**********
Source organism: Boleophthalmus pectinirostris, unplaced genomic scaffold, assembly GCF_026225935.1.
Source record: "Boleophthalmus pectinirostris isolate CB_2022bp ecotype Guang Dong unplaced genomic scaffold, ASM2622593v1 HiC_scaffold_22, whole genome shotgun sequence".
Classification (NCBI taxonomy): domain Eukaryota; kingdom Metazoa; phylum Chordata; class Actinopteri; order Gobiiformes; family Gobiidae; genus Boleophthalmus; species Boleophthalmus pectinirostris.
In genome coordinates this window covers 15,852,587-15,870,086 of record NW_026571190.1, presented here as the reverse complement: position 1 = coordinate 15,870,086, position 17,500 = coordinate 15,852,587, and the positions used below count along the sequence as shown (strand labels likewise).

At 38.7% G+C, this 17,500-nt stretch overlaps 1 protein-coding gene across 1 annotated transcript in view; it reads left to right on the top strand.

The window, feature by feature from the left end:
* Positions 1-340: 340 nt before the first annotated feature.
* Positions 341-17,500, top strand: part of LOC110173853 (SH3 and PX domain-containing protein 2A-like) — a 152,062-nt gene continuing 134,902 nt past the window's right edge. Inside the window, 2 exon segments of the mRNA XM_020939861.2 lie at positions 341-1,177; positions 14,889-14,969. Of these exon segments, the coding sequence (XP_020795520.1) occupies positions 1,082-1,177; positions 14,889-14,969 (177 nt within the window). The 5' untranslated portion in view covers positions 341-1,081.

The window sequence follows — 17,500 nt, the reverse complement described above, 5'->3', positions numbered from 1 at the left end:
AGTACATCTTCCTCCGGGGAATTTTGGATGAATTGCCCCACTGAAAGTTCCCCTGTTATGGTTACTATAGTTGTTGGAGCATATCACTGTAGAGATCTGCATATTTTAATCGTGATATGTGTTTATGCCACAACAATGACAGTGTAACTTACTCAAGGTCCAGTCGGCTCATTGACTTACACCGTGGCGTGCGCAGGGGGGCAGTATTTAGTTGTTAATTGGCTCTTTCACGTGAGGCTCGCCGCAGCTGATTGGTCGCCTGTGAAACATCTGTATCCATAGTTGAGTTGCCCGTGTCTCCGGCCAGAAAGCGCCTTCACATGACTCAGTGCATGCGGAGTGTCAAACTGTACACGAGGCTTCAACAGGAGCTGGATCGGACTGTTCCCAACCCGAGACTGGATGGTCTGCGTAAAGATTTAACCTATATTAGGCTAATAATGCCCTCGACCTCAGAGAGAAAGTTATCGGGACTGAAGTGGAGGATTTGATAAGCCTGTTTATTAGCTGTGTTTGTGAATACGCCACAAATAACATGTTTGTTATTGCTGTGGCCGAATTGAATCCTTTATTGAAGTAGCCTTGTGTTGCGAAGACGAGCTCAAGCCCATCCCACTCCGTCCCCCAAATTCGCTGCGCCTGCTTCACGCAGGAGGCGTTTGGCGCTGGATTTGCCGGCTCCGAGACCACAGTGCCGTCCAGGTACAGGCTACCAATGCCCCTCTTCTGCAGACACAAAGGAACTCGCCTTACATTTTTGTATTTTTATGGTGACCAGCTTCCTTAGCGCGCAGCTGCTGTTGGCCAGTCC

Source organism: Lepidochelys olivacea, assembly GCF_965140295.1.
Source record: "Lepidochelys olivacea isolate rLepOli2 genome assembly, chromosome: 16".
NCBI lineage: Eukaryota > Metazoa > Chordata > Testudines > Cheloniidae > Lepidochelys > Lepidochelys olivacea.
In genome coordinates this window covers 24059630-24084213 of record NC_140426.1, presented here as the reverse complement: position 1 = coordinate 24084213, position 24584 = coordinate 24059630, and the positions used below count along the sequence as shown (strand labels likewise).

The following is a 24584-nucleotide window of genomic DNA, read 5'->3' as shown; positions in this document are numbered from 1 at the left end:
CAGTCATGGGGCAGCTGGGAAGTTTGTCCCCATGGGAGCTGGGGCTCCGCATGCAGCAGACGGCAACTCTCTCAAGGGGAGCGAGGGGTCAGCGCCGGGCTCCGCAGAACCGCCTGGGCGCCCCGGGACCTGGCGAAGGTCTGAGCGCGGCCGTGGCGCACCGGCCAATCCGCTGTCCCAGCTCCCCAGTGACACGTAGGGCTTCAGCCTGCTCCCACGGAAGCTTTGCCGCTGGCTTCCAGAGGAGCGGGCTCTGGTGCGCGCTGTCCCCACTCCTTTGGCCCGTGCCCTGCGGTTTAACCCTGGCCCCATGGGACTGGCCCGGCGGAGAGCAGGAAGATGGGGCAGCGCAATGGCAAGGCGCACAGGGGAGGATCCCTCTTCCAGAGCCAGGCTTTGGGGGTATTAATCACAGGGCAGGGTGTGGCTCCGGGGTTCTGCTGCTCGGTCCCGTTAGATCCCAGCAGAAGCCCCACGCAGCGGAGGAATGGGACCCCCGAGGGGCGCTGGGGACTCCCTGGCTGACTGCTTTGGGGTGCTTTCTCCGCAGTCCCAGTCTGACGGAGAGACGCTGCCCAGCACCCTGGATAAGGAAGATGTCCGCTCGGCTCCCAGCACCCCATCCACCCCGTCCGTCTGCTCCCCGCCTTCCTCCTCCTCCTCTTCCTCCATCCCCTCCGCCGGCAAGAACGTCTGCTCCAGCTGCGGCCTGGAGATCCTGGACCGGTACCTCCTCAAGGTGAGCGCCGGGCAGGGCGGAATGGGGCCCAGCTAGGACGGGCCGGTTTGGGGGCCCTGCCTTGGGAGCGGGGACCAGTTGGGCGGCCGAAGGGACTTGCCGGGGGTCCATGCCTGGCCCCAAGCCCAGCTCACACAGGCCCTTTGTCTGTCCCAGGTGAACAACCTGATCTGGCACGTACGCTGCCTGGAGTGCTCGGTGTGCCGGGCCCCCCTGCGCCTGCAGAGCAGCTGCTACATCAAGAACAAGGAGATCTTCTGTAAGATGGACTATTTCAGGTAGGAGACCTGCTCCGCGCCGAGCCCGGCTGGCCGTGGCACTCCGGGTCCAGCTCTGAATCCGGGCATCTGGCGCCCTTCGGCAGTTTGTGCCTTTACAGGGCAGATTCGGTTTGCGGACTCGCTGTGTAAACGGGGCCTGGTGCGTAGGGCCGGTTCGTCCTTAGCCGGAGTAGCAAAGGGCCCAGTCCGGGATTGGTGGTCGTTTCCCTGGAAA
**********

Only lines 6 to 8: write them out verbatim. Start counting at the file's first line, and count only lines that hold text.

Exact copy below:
The window, feature by feature from the left end:
* Positions 1-340: 340 nt before the first annotated feature.
* Positions 341-17,500, top strand: part of LOC110173853 (SH3 and PX domain-containing protein 2A-like) — a 152,062-nt gene continuing 134,902 nt past the window's right edge. Inside the window, 2 exon segments of the mRNA XM_020939861.2 lie at positions 341-1,177; positions 14,889-14,969. Of these exon segments, the coding sequence (XP_020795520.1) occupies positions 1,082-1,177; positions 14,889-14,969 (177 nt within the window). The 5' untranslated portion in view covers positions 341-1,081.